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Renaissance: Life After Rover

American Government Special Collections Reference Desk

Topics:  Land Rover

Renaissance: Life After Rover

Anthony Fontanelle
September 22, 2007

Is there really life after death? And if so, will that apply to Land Rover - one of Ford Motor Corp.’s European brands?

After a terrible crash brought about by sales doldrums, unappealing product lines and weak economy, the European automaker intends to celebrate a brand new life free from the previous mistakes and miscalculations. But is such renaissance available for the automaker?

Cobra is just one of the Midlands motor components manufacturers to prove there is life after death. Closure loomed when MG Rover, one of Cobra’s biggest customers, finally crashed two years ago amid considerably acrimony and bitterness, wrote Roland Gribben. The Shrewsbury-based maker of interior trims, sun blinds and space covers saw a quarter of its turnover disappear almost overnight as the fall-out from the end of Rover spread throughout the region.

Now Cobra has opened its second factory over the West Midlands border in Welshpool and doubled the size of its workforce to 18 after filling in the gaps left by Rover by breaking into new markets, including China, the report continued.

“We had a lot of sleepless nights when MG Rover went. We only had nine employees at the time and were on short-time working. The lessons we learned are to innovate, speculate and get off your backside. There’s no point in sitting there and cursing things you can’t always control,” recollected Gary Seale, the managing director of the company.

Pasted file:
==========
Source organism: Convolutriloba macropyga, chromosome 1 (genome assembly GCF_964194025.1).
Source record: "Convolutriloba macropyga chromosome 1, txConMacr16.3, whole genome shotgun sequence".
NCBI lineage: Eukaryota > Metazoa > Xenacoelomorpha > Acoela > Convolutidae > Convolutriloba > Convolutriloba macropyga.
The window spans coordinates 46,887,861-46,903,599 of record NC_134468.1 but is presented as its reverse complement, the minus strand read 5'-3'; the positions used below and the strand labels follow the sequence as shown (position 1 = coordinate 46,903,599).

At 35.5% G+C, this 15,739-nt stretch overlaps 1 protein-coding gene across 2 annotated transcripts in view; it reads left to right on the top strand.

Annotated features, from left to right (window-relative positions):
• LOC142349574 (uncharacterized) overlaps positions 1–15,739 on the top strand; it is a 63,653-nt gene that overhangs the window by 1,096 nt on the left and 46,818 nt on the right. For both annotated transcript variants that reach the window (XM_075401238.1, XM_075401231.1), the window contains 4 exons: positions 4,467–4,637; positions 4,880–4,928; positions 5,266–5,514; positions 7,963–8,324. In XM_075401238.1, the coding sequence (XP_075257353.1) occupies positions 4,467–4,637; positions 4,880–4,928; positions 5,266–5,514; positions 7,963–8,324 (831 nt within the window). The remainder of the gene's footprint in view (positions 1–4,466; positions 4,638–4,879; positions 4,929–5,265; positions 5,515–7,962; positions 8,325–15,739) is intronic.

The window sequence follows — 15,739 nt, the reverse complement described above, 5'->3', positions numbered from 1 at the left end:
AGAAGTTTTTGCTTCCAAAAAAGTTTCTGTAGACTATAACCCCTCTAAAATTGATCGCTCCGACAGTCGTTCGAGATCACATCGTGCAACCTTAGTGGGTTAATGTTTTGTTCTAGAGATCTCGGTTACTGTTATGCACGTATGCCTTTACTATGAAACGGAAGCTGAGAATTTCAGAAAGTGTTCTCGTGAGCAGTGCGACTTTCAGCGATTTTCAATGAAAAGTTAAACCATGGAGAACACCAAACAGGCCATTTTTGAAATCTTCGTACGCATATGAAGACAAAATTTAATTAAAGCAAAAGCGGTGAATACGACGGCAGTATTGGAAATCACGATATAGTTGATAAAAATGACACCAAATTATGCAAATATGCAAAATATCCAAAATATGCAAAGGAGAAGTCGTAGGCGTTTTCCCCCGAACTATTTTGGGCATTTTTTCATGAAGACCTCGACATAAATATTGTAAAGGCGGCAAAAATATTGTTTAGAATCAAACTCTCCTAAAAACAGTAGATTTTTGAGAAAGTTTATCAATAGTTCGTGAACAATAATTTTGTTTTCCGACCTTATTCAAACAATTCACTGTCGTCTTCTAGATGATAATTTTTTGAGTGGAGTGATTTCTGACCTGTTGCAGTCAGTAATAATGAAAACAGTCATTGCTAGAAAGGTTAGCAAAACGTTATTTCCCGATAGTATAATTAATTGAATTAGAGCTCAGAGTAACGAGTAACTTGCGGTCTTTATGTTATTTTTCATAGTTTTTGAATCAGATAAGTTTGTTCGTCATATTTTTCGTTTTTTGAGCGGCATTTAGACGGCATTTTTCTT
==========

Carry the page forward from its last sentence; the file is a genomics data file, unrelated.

Currently, Cobra intends to expand its workforce to more than 80 over the next four years. Turnover this year has jumped fourfold to £2.5m. Cobra’s renaissance, helped by support and advice from Accelerate, the EU-funded and Birmingham Chamber of Commerce managed business improvement programme, typifies the way suppliers responded to the post-Rover challenge. All told, 11 businesses with Rover ties went under but the casualty list could have been longer.

“Companies have been refocusing their activities and changing the way they behaved,” said Ian Smith, EEF West Midlands’ director.

According to the Telegraph, the British daily, strenuous efforts are being made to strengthen the entrepreneurial culture. The most recent efforts, so far, include Tag Guard, a Lincolnshire based supplier of security equipment qualified for £70,000 from the East Midlands Development agency’s selective finance programme to support a £700,000 investment to double in size. R5 Pharmaceuticals of Nottingham, won an £18,000 grant from the agency to support a £195,000 expansion programme.

The manufacturer of the Land Rover Range Rover 4.2 radiator with 9,500 on its payroll expects sales to top 200,000 this year. Jaguar Cars, Land Rover’s sibling in the Premiere Automotive Group, is also undergoing another strategic market shift. The Big Cat in the auto industry will strive to lure more than 60,000 shoppers for a model range. The company is also expected to attract 200,000 shoppers annually.

Ford, the parent company of Land Rover and Jaguar, intends to focus on its core American brands hence, the decision to offer for sale some of its European brands. The Dearborn-based automaker is still in the process of contemplating whether to include in the upcoming sale its Scandinavian brand Volvo Cars.

Land Rover has the image of rugged and mean road machines. This is the reason why its product lines are much-loved by auto buffs. This image will give the European brand the staying power and the will to survive despite the ongoing adversities.

Source:  Amazines.com

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